DVD: Filtering Measures based on conditions

Within Analytics we can define different types of Measures like discrete (raw) Measures or percentage or ratio Measures. For discrete measures we can also define a base measure and derived measures. E.g. within the HR domain we can define a Headcount Metric as the base metrics and a male, female and diverse Headcount as the derived measure. When adding up all male, female and diverse it should be identical with the (overall ) Headcount. Another example is within the Procurement domain where we can define an invoice amount and a invoice paid and invoice unpaid derived measure:


This break-down allows to further understand how a certain metrics is comprised.

Within Oracle Data Visualization there are two possible options to achieve this filtering.

  1. Using the Filter operator
  2. creating a case when statement

Using the Filter operator

The first option is to use the Filter operator within the formula editor:


Within the formula editor, a measure can be defined from a list of available measures, but it’s also possible to define new measure using a count aggregation on a attribute column like Invoice Number and add a filter on the dimension e.g. Paid Yes or No.:


However, when using this Filter function with a newly defined measure (like above using a count aggregate on Invoice Number) the filter is not applied in DVD, as can be seen in below screenshot were the count for # of invoices is identical to the count of # of invoices paid:


This might need to be considered a Bug, since this should apply the filter to the defined measure.

When using an available measure from the drop down list, the filter is correctly applied. E.g. when using the Value measure (representing the amount of the invoice) the filter can be applied for paid/unpaid using the Payment date attribute:


and correct application of the filter on the data set:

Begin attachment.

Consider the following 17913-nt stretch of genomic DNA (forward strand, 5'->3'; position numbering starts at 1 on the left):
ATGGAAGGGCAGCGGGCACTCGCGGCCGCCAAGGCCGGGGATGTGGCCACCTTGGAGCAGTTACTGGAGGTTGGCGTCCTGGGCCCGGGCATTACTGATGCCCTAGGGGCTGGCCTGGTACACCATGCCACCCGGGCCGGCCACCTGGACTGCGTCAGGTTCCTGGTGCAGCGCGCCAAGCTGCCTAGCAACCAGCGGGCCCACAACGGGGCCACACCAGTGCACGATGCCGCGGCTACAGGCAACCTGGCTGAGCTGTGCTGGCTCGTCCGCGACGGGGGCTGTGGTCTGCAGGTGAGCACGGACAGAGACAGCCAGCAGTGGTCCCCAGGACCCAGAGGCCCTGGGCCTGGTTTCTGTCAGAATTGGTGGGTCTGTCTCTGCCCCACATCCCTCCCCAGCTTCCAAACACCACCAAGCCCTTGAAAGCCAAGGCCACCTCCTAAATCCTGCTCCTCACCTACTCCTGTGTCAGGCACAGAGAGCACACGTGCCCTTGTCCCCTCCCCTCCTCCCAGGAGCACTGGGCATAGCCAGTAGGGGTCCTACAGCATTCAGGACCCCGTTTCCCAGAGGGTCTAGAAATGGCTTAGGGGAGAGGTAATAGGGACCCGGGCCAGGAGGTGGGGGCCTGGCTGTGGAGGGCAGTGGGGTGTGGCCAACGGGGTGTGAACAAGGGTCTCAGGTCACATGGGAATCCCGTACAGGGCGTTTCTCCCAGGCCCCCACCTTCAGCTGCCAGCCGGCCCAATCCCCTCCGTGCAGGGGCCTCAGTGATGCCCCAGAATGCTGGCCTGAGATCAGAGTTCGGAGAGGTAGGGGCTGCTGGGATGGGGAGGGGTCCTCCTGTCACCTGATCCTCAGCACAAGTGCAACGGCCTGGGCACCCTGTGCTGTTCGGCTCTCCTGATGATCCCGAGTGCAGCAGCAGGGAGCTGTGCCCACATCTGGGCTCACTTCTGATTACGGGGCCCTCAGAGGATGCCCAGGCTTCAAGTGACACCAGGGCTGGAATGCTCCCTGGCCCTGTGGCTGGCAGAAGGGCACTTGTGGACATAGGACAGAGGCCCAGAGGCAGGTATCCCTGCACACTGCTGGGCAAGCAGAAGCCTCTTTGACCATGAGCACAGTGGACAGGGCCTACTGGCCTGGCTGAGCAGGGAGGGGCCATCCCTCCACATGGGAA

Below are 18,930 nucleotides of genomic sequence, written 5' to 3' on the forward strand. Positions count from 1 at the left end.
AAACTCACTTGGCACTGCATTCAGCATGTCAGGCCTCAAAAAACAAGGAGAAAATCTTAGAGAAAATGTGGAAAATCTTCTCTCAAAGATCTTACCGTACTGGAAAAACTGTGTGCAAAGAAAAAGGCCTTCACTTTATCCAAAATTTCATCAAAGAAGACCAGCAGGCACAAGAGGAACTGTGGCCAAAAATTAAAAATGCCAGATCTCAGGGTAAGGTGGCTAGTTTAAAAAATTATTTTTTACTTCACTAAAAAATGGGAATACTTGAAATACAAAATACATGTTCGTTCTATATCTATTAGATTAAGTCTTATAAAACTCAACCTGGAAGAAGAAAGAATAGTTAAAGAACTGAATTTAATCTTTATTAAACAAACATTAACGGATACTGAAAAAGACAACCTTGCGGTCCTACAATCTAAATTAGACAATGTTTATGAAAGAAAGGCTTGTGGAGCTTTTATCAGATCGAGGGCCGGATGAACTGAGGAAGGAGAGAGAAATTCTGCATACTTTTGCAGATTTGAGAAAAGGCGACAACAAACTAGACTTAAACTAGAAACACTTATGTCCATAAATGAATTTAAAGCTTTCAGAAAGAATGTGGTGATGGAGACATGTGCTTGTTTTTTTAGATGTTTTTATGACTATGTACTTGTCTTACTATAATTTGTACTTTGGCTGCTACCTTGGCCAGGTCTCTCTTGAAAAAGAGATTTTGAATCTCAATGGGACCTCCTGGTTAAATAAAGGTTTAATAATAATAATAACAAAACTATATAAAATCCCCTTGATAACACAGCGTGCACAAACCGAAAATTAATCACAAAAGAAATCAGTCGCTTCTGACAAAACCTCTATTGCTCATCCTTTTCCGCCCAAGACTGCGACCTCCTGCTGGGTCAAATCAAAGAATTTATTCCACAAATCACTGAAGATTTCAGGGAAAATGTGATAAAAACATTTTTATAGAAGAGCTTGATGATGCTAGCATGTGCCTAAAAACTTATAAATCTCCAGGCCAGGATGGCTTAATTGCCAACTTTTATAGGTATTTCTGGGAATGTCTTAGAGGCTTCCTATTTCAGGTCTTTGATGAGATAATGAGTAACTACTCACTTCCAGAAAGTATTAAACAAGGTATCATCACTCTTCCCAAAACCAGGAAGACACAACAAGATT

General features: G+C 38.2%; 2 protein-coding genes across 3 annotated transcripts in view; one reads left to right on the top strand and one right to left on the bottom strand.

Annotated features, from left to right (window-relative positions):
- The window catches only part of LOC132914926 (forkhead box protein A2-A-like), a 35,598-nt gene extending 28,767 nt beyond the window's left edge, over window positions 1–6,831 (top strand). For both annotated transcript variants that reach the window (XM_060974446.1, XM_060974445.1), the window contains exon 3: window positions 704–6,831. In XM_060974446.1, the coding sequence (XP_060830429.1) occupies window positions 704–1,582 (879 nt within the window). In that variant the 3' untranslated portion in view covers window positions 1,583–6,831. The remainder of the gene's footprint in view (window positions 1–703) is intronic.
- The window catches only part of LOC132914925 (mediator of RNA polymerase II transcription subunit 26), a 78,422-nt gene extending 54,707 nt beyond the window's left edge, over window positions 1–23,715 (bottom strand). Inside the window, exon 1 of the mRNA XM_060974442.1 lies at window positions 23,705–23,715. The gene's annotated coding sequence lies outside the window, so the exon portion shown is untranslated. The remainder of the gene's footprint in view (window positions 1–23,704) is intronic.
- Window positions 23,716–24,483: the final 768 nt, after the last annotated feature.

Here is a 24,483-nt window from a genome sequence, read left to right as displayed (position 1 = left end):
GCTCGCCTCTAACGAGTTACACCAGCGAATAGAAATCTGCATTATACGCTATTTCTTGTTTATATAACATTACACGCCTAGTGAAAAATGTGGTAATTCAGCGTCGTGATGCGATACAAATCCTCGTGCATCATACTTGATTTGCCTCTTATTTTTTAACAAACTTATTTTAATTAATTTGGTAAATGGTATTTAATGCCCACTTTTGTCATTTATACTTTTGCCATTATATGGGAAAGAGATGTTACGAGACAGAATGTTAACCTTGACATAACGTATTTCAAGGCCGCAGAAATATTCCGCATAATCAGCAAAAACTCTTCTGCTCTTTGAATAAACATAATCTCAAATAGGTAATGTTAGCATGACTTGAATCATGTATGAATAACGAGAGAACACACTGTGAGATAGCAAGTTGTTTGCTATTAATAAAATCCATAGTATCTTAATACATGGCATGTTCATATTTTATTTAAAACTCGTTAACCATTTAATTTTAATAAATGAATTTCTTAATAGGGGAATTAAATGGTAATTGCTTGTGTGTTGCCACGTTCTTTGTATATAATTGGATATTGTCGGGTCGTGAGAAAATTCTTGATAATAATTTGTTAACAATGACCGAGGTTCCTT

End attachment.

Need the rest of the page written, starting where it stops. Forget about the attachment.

Thus, the Filter operator may only correclty work when using a actual measure available from the drop-down list and not with newly defined measures “on-the-fly” in the formula editor.

The alternative is to use a case when statement:

Case when statement

Since, the Filter operator doesn’t evaluate the filter correctly, the other option is to use a case when statement that counts the number of invoices if an invoice has been paid like below:


This formula checks if a Payment date is set and if a payment date is set then it uses the invoice Number for counting:

COUNT(DISTINCT case when PAYMENT_DATE is not null 
else NULL end)

This formula (based on the case when statement) applies the intended filter on Payment date correctly and allows to calculate the derived measure.


To conclude

To apply filter for a measure that is not available from the data-set (defined in the Prepare Tab as a measure) use the case when logic to calculate based on a condition.

If a measure is available you may also use the predefined Filter operator from the formula editor.

complexity and benefits with the climate action tracker

The climate action tracker is a simple thermometer indicating the effect from C02 emission on the expected increase in global avg. temperature. The increase of avg. temperature is shown for two models:
1) current policies
2) pledges (considering intentions)







(source: new climate institute) 

The new climate institute responsible for the action tracker looks closely at the current policies and proposals of each country as part of international climate negotiations. The institute calculates the effect on emissions per country and then use a simplified climate model to aggregates the emissions on a global level to predict the temperature: CAT_Graph_global_150712_for_website-01
(source: new climate institute)   

The problem is that the proposals of each country are not easy to understand, sometimes because it is naturally technically complex, but sometimes also because it is intentionally vaguely formulated to avoid a exact definition.

This complexity is why it needs an effort like the climate action tracker in order to interpret the proposals and to make it easy to understand what they mean.

This example can easily be transferred for business applications where the data is often complex to understand requiring an instance to interpret the data using KPIs making it easier to understand the business and the impact each KPI has on the success of the company.

further information: